Thursday, January 14, 2010
All Change at Waterstone's
Although it's too early to put out any flags, I was delighted to read that the managing director of Waterstone's Booksellers has left the company immediately, following a disastrous Christmas that saw sales decline by 8.5%.
This is good news, because it will hopefully deal a severe blow to those people who think that bookselling is like any other branch of retail. Their experiment has failed.
Gerry Johnson joined Waterstone's as Managing Director in 2006, shortly before the company bought the Ottakar's chain of bookshops. The business had been going through a difficult time for a number of years and morale was fairly low, so when Johnson claimed that he wanted to create a new Waterstone's that combined the passion of Ottakar's with the efficiecy of Waterstone's, many booksellers and publishers had high hopes.
I worked for Ottakar's and felt quite pessimistic about my new employer but my boss insured me that I had nothing to worry about. "They've changed. It's all hearts and minds now."
Lacking any Plan B, I decided to stay and see whether the New Waterstone's would be as bogus and disappointing as New Labour. I soon received my answer.
Gerry Johnson seemed an unlikely choice for managing director of Britain's largest bookshop chain. With his high-pitched estuary accent and solid retail background, Johnson wasn't particularly bookish. On one occasion he unwittingly revealed that he'd never heard of "On the Road". However, Johnson was clearly a very astute and intelligent man, who seemed to have some good ideas for Waterstone's. So what went wrong?
As an insider, I felt that there were too many people in senior positions who didn't understand the book trade. I sensed an inverted snobbery on the part of these retailers and their attitude towards the store managers - many of whom were brighter and better educated - was defensive. The mangement were obsessed with systems, efficiencies and procedures, rather than focussing on the nebulous, but all important qualities that make bookshops magical places for both staff and customers.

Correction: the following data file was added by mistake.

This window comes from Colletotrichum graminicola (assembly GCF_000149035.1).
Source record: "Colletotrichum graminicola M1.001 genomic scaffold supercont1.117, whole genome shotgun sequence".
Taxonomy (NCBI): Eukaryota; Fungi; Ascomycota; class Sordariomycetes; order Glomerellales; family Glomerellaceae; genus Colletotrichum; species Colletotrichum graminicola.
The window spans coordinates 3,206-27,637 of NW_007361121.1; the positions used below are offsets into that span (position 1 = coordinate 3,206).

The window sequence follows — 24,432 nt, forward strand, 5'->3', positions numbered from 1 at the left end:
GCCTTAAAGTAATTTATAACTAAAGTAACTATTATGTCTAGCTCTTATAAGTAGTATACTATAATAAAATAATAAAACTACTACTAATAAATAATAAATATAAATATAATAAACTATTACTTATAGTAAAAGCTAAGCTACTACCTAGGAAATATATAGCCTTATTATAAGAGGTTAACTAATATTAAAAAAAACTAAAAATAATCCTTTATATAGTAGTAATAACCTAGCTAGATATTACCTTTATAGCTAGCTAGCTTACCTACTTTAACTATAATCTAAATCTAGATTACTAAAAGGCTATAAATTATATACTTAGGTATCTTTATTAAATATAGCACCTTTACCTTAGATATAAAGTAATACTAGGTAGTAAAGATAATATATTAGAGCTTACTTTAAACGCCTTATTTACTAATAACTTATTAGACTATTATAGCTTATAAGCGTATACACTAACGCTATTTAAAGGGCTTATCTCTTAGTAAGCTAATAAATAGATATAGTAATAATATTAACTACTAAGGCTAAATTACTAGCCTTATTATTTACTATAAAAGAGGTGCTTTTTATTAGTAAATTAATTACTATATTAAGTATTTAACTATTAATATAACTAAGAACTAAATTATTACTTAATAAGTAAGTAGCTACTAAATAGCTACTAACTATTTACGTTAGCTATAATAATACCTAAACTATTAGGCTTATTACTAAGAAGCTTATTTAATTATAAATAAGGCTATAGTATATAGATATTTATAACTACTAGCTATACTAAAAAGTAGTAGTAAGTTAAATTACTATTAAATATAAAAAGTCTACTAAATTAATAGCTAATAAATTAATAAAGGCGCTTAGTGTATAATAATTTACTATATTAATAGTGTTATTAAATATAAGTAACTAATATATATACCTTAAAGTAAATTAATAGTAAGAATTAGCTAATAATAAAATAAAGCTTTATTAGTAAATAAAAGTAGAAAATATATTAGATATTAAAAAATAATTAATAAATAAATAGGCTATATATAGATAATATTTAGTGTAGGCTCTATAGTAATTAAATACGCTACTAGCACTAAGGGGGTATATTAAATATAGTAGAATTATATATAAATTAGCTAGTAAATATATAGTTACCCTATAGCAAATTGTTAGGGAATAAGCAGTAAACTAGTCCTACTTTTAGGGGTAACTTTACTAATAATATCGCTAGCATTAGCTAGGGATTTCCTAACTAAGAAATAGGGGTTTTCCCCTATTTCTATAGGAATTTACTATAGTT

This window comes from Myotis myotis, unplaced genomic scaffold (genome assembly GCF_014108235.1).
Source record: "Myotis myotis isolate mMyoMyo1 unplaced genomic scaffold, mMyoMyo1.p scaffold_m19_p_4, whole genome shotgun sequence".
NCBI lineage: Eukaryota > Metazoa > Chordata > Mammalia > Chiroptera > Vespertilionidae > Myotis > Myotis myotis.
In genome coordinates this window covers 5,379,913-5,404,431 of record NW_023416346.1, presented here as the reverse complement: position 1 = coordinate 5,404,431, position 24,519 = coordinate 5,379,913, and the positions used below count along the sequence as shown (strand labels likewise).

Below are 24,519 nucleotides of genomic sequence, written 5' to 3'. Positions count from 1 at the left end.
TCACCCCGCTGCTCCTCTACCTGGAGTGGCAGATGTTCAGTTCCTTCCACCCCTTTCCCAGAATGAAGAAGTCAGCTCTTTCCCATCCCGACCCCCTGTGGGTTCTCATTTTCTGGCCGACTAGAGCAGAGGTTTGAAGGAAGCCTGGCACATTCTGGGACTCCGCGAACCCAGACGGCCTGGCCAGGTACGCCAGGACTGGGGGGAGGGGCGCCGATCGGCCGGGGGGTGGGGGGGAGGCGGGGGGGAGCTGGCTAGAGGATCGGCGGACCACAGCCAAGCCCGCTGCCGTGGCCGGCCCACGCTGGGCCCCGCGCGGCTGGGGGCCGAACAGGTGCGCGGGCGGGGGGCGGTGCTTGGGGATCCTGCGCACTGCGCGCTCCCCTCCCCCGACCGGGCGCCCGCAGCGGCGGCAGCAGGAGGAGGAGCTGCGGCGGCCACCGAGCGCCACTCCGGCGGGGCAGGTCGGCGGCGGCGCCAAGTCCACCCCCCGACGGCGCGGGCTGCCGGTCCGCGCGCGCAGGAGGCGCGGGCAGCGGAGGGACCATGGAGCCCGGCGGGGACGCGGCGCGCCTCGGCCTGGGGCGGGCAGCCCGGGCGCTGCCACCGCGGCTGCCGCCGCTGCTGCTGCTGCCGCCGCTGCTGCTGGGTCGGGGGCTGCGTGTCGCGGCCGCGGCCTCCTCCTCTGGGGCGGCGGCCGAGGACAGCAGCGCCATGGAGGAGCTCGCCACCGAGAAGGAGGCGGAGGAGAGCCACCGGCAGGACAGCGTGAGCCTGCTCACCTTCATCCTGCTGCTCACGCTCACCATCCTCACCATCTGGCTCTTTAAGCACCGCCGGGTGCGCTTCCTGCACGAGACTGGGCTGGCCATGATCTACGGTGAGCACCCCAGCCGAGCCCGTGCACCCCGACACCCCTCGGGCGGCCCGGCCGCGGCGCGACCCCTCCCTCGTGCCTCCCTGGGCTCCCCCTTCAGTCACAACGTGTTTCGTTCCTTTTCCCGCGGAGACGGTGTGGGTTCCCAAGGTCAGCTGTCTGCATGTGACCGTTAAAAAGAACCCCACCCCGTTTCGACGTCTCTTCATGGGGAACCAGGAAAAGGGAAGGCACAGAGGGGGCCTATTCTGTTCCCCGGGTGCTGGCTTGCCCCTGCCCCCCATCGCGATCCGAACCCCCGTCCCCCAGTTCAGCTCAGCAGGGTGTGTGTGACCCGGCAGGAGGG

Johnson's tenure should have seen a renaissance at Waterstone's, but instead we now have a business with rock-bottom morale and shops that are as dull as ditchwater.
The management problems at Waterstone's are symptomatic of a shift in the culture of many organisations during the last two decades, a change that has seen specialists replaced by generalists. In her recent book "Socrates in the Boardroom", Amanda H Goodall convincingly argues that academics make far better leaders of universities than managers. Not a controversial opinion, you'd think, and yet so many organisations reject the expertise of their staff in favour of outsiders.
The new managing director, Dominic Myers, is an HMV insider (HMV own Waterstone's). That shouldn't bode well for the future, but having met Myers I feel quietly hopeful, as he came across as a personable, highly intelligent man who actually gets bookselling. It will certainly be good to have Waterstone's managed by an English graduate instead of someone who confuses Jack Kerouac with Cormac McCarthy.
But even if Myers has the wisdom to radically change Waterstone's, will it make a difference or is the migration from high street retailers to Amazon and the supermarkets irreversible?